Our little dating glossary already explains some of the most curious and contemporary trends from the world of interpersonal encounters – from ghosting to Gatsbying. But now that winter is just around the corner, a new term has come into view. We’re talking about “cuffing season”, which can be loosely translated to “co-hibernation”. During winter, instead of spending our nights out at bars and clubs, we’d rather stay at home on the couch. And what are most singles missing? A partner to cuddle of course. That’s why singles are more likely to look for a partner during the “cuffing season” – i.e. the time between autumn and spring – with whom to share the short days and dark nights. It’s a convenient solution to avoid the unwanted feeling of loneliness.
So far, so strange. In a more literal sense, cuffing means attaching oneself to another person to make it through the depths of the dark season. Indeed, winter can be a difficult time for many singles. As soon as the days start to get longer again, and the flowers blossom and much of life moves back out into the open air, couples split up and people go their separate ways.
Being single can be a healing experience – and doesn’t have to be regretted
Cuffing isn’t exactly a new phenomenon. It’s human to long for company during the winter. There’s a reason why dating websites record the highest numbers of new registrations at the start of the season. It’s also a time when old affairs get a new lease of life. And when Tinder turns into a hunting ground to overcome lonely hours more than at any other time of year.
But I think the phenomenon captures a backward thinking. Being single doesn’t mean being lonely. I was single for five years. It’s no secret that our society makes it difficult to be a single woman, who is harassed with pity. However, my five years as a single were both healing and instructive. I learned that it’s never healthy or helpful to only feel complete when one is in a relationship. The season doesn’t matter. Furthermore, I learned to celebrate being single and to not perceive it as loneliness. This experience has made me much more relaxed in my current relationship.
Strong women speak out against the cuffing season trend
Thankfully, I’m not alone in my opinion. Many strong women are speaking out against the trend. “In an age where sextech is designed to be spectacularly clitastic, the idea of cuffing season to guarantee warmth and orgasms throughout winter feels outdated and, quite frankly, underwhelming. How about unlimited, body-shaking orgasms, whenever you need them, and the freedom to exert your independence, whenever you want to? Let the cuffs come off!” says Bryony Cole, CEO of Future of Sex and sextech expert. Instead, Bryony advocates for taking the liberty to experience vibrating orgasms whenever and wherever you feel like it.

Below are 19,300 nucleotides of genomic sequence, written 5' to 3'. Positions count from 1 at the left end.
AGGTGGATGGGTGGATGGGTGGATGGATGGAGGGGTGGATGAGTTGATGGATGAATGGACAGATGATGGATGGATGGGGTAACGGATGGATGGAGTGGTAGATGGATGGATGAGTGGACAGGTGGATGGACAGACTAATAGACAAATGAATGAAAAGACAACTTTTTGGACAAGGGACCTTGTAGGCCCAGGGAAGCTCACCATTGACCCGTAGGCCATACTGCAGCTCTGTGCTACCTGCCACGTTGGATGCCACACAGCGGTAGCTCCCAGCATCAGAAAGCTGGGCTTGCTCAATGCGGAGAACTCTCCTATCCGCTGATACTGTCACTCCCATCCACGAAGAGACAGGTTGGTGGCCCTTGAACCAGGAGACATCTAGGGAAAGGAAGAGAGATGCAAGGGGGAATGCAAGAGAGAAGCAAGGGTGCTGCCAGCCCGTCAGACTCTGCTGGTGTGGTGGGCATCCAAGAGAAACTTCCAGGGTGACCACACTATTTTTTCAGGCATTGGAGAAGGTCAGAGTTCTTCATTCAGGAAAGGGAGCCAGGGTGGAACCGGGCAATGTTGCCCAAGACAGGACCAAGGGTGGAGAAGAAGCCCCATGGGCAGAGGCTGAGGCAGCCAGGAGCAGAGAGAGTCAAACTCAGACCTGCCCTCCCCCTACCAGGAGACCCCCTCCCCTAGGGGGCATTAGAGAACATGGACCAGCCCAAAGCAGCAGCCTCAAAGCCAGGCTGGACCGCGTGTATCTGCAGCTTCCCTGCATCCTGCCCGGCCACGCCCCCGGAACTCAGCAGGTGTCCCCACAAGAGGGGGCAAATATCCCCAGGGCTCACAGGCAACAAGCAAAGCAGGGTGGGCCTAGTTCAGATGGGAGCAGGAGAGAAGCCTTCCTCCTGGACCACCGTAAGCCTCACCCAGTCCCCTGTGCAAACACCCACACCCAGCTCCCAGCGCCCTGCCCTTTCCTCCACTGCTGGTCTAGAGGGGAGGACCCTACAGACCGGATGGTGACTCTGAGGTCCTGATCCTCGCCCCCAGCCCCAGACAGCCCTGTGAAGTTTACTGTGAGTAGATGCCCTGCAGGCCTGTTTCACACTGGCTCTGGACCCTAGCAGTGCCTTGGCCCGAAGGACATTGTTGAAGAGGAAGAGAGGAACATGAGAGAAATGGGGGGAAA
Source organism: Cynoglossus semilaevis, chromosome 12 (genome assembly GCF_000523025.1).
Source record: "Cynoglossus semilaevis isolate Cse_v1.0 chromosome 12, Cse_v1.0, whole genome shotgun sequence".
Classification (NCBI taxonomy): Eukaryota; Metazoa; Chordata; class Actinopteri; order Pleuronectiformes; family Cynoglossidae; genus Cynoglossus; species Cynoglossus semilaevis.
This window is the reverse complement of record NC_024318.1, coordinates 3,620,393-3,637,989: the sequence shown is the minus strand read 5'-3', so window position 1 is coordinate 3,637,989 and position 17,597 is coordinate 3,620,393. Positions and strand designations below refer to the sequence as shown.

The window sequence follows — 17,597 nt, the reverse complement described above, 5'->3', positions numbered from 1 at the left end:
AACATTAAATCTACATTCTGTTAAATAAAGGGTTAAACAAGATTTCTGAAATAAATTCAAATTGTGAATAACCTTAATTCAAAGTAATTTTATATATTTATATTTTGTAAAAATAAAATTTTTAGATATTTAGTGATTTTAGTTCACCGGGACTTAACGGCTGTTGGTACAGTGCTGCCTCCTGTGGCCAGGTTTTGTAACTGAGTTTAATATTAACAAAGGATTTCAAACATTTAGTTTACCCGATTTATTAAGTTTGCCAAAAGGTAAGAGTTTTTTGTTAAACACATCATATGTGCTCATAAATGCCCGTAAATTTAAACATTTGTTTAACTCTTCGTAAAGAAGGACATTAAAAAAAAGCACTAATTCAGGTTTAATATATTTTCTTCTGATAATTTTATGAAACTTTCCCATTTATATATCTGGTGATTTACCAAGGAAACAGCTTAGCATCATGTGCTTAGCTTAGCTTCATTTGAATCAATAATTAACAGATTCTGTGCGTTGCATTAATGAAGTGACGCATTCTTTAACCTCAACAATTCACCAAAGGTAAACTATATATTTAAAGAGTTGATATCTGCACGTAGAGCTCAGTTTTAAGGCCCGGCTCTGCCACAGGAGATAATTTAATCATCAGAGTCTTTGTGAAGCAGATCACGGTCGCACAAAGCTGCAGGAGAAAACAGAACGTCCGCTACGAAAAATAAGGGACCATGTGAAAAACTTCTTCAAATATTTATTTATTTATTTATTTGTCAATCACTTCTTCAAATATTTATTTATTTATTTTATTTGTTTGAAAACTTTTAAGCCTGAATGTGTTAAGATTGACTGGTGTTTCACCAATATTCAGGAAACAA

Gigi Engle, the feminist writer, certified sex coach and educator, considers the “cuffing season” to be something revolting. “Cuffing Season as an idea is dated and gross. It doesn’t have room in a world where women are taking back sexual autonomy. You can be perfectly happy, fulfilled, and loving your life as a single woman – no matter the time of year. Get cozy with your sex toys and enjoy a guaranteed orgasm between your favorite Netflix binge. Need to cuddle? You have plenty of friends who are DTC (down to cuddle). Who needs a partner when they have a vibrator and a support net?”
Admittedly, being in a relationship can be beautiful, but if you’re single you shouldn’t be pitied. And you should definitely not look for a partner just because it’s cold outside.
“The foundation of sexual wellness is the ability to embrace your own pleasure. There are two elements to it: using masturbation to learn how your body works and being able to feel sexually fulfilled with or without a partner,” says Courtney Cleman, sex and relationship coach and co-founder of the V Club.
So, instead of retreating into a meaningless made-for-purpose relationship this winter, we recommend taking matters into your own hands, literally. But you don’t have to stop dating completely.
Author: Friederike Hintze